5. I have never read this. Thank you for the recommendation although if it made you all cry it won’t be one I will take on the commute. 🙂 Xx

  6. sew2pro says:

    I couldn’t stand the book but nearly converted after watching the film which turned me into an avid Romola Garai fan.

    The green dye scenes reminded me of teenage experimentation with Dylon (the non-machine method)!

    Your photos for this post are lovely and that fabric is a perfect find.

  7. lauriesannie says:

    Unfortunately, I saw the movie before I read the book. Always a mistake. When I finally got a copy of the book, I loved it. One of the few books I did not pass on. Thanks for a good memory.

  8. louise says:

    Oddly enough, my 12 year old daughter came home from the book shop with this book this week, I’ll look forward to the sobbing and torment and then I might read it myself and suffer with her!

    • Aw, now this is a sadness for me around not having children – being robbed of the opportunity to hang over their shoulder asking, ‘What do you think? What do you think?!’ as they turn the pages. Hmmmm, probably best I don’t have kids!

      • Jen says:

        Well… I do have two children and when they were tiny I so looked forward to sharing my own childhood book favourites (I was an avid, passionate devour-er of books) BUT!!!! They didn’t (and don’t now) have the same taste all. I found it really hard that they didn’t love the books that I had loved! I tried to make them read my favourite authors (Ursula le Guin, Robert Westall, Susan Cooper, Lucy M Boston, Alan Garner, Elizabeth Goudge, etc….) and they didn’t like them! My son wanted to read Anthony Horowitz and Charlie Higson; my daughter is a little more adventurous but still not for my old favourites. I still feel sad that they won’t get the same buzz that I did from my favourite books – but presumably they will have their own favourites?
        I too, loved ‘I Capture The Castle’ and remember dyeing buckets of clothes using Dylon!

  9. nuala says:

    I first read I Capture The Castle many years ago. It went straight into my top 10 where it has remained ever since. You’ve put me in mind to read it again. Thanks!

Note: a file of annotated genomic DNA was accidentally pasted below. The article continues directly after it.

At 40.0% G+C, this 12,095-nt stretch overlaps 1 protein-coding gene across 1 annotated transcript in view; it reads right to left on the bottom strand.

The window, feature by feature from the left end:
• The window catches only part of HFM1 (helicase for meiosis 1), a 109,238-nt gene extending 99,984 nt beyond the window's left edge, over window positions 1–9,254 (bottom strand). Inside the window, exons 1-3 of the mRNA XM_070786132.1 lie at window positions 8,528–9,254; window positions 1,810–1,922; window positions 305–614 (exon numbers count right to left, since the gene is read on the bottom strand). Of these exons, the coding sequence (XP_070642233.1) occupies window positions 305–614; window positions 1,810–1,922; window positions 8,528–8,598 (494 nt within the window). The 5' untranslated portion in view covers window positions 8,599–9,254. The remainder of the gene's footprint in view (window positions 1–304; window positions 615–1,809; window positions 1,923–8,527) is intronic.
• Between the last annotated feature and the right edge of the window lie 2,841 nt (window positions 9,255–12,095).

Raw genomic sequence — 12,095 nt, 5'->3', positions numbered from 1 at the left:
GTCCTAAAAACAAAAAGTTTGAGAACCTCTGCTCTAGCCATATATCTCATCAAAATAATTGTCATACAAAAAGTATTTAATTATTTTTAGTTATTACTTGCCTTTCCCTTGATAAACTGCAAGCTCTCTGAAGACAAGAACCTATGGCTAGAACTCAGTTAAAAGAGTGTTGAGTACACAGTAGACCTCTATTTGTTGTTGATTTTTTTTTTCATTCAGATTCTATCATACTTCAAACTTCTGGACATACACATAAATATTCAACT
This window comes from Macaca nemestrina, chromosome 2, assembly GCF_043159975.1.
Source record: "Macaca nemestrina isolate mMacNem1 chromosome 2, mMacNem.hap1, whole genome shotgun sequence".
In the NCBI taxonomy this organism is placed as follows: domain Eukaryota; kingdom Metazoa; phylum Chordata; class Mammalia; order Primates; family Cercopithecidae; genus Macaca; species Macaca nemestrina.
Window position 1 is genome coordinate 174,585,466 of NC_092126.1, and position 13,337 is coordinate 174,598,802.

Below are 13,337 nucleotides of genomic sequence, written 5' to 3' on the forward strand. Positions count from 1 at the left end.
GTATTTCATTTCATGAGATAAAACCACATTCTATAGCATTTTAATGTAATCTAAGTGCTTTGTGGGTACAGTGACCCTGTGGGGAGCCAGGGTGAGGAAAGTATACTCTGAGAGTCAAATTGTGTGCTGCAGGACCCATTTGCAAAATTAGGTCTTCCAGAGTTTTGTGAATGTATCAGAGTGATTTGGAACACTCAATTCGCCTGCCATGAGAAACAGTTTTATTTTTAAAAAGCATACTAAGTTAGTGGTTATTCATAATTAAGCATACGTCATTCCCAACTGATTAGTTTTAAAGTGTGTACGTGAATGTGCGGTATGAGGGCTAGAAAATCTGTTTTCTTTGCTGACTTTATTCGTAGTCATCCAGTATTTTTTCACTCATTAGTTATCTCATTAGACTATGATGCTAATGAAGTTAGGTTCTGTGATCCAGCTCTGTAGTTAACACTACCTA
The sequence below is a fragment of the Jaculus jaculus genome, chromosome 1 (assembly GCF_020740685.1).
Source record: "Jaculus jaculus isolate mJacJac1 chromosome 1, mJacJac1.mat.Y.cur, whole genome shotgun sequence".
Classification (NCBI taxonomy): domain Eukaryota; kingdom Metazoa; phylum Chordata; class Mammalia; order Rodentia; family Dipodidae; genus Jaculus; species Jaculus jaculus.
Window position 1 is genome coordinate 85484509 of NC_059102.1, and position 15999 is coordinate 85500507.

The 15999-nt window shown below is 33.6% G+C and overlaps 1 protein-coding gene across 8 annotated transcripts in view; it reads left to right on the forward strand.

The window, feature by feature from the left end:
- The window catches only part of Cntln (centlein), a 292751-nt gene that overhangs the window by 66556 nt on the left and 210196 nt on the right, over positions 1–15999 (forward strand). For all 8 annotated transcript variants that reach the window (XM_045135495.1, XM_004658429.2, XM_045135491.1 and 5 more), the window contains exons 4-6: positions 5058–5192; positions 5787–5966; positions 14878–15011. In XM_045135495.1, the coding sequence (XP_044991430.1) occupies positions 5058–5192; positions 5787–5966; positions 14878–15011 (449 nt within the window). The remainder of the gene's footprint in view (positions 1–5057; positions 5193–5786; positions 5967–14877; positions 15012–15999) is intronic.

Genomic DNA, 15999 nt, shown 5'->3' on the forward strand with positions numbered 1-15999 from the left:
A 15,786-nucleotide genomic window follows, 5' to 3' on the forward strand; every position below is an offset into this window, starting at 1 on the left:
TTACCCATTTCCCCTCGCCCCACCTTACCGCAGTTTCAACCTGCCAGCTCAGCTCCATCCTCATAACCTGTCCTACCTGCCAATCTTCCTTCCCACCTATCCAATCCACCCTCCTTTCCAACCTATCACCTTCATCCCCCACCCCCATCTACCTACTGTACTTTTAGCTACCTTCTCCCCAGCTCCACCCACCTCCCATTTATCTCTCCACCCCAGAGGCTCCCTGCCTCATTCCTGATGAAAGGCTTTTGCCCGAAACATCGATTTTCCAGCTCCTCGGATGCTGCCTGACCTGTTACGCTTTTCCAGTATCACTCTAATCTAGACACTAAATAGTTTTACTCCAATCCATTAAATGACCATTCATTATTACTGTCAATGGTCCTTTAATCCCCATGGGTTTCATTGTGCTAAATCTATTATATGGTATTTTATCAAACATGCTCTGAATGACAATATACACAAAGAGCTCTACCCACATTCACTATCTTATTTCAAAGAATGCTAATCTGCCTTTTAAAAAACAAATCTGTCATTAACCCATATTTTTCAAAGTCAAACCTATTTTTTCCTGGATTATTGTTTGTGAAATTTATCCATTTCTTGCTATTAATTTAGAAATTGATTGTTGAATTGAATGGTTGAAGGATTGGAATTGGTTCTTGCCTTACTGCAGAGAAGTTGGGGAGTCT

10. connecttheknots says:

    I just finished this book last week. It was very enjoyable. And shocking at least at the end. You can still be happy even if you have nothing.

  11. This is one of my favourite books of all time – exquisite.

  12. Colleen says:

    I did enjoy that book, although the ending was sad.

    Have you ever read LMM’s “The Blue Castle”? I re-read that one about once a year. I think there’s a copy on Project Gutenberg. The character of Barney Snaith is one of her better-drawn male characters, and I identified a lot with Valancy when I was in my teens (although the character of Valancy is 30).

  13. Lesley Shedwick says:

    Fabulous book. Absolutely loved it – and the TV adaptation too.

  14. I absolutely love this book. I’ve read it three times, and I will read it again. It’s such a gorgeous story.

  15. Gaylene says:

    Thank you for reminding me how much I love love love this book!

  16. belgianseams says:

    I recently read this book and absolutely loved it! Lovely post 🙂

  17. Melwyk says:

    I also love this book (and The Blue Castle, too, incidentally). Cassandra is a wonderful narrator, and I really appreciate the way the book remains open-ended. So bittersweet, and so unforgettable.

  18. Pennie says:

    Read this book oh about 50 years ago. Not sure when it was published bit it feels that long ago. Still remember it. Must find it and read again.

  19. Heather Lou says:

    I love love LOVED this book so much.. a good reminder to reread it this fall when the temperatures start getting Englishy….

  20. Gail says:

    Do you know Dodie means beloved in Hebrew? I loved her book too.

  21. Paula says:

    I saw the movie ages ago and loved it so much went and bought the book to read. It’s one of my favorites, too.

  22. amcclure2014 says:

    Thank you. I have a copy and will read it. I didn’t see the adaptation but I generally feel it is better to read the book first. There are a few exceptions to that I can think of, of course.